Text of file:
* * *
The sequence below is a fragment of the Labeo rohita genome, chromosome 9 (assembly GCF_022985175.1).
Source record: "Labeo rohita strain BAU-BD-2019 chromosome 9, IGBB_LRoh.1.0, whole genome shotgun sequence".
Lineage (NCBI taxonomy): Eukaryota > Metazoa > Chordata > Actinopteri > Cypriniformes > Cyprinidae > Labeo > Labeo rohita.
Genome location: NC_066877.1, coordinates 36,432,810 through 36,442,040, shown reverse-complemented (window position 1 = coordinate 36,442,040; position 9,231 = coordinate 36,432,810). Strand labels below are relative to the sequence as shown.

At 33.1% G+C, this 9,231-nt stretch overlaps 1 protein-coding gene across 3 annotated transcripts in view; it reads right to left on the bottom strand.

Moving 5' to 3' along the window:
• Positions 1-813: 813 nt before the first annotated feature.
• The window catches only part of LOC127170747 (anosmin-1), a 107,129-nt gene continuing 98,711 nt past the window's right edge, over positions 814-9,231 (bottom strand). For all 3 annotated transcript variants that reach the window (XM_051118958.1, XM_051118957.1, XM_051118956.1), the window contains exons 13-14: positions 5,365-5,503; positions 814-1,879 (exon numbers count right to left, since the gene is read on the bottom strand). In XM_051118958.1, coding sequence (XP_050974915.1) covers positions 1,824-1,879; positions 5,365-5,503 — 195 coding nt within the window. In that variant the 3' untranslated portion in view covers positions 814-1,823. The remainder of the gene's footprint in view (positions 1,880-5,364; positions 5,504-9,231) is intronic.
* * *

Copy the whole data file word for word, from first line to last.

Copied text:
The sequence below is a fragment of the Labeo rohita genome, chromosome 9 (assembly GCF_022985175.1).
Source record: "Labeo rohita strain BAU-BD-2019 chromosome 9, IGBB_LRoh.1.0, whole genome shotgun sequence".
Lineage (NCBI taxonomy): Eukaryota > Metazoa > Chordata > Actinopteri > Cypriniformes > Cyprinidae > Labeo > Labeo rohita.
Genome location: NC_066877.1, coordinates 36,432,810 through 36,442,040, shown reverse-complemented (window position 1 = coordinate 36,442,040; position 9,231 = coordinate 36,432,810). Strand labels below are relative to the sequence as shown.

At 33.1% G+C, this 9,231-nt stretch overlaps 1 protein-coding gene across 3 annotated transcripts in view; it reads right to left on the bottom strand.

Moving 5' to 3' along the window:
• Positions 1-813: 813 nt before the first annotated feature.
• The window catches only part of LOC127170747 (anosmin-1), a 107,129-nt gene continuing 98,711 nt past the window's right edge, over positions 814-9,231 (bottom strand). For all 3 annotated transcript variants that reach the window (XM_051118958.1, XM_051118957.1, XM_051118956.1), the window contains exons 13-14: positions 5,365-5,503; positions 814-1,879 (exon numbers count right to left, since the gene is read on the bottom strand). In XM_051118958.1, coding sequence (XP_050974915.1) covers positions 1,824-1,879; positions 5,365-5,503 — 195 coding nt within the window. In that variant the 3' untranslated portion in view covers positions 814-1,823. The remainder of the gene's footprint in view (positions 1,880-5,364; positions 5,504-9,231) is intronic.